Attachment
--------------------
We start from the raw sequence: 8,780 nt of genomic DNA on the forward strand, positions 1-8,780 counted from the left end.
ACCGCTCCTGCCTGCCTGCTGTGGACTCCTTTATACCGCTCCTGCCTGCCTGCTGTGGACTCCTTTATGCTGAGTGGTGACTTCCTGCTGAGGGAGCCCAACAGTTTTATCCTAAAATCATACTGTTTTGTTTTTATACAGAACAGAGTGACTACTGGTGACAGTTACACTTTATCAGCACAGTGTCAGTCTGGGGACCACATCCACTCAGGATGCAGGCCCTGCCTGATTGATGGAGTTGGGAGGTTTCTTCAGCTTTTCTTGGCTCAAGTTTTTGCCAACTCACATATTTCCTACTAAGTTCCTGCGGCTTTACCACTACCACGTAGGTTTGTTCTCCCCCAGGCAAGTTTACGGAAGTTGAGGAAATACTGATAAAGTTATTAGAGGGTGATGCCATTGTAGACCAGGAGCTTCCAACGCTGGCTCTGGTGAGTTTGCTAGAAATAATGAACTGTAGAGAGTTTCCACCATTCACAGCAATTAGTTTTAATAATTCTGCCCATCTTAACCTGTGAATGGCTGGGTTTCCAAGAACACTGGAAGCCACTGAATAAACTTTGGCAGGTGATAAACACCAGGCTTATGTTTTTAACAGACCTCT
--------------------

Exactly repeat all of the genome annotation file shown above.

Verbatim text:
We start from the raw sequence: 8,780 nt of genomic DNA on the forward strand, positions 1-8,780 counted from the left end.
ACCGCTCCTGCCTGCCTGCTGTGGACTCCTTTATACCGCTCCTGCCTGCCTGCTGTGGACTCCTTTATGCTGAGTGGTGACTTCCTGCTGAGGGAGCCCAACAGTTTTATCCTAAAATCATACTGTTTTGTTTTTATACAGAACAGAGTGACTACTGGTGACAGTTACACTTTATCAGCACAGTGTCAGTCTGGGGACCACATCCACTCAGGATGCAGGCCCTGCCTGATTGATGGAGTTGGGAGGTTTCTTCAGCTTTTCTTGGCTCAAGTTTTTGCCAACTCACATATTTCCTACTAAGTTCCTGCGGCTTTACCACTACCACGTAGGTTTGTTCTCCCCCAGGCAAGTTTACGGAAGTTGAGGAAATACTGATAAAGTTATTAGAGGGTGATGCCATTGTAGACCAGGAGCTTCCAACGCTGGCTCTGGTGAGTTTGCTAGAAATAATGAACTGTAGAGAGTTTCCACCATTCACAGCAATTAGTTTTAATAATTCTGCCCATCTTAACCTGTGAATGGCTGGGTTTCCAAGAACACTGGAAGCCACTGAATAAACTTTGGCAGGTGATAAACACCAGGCTTATGTTTTTAACAGACCTCT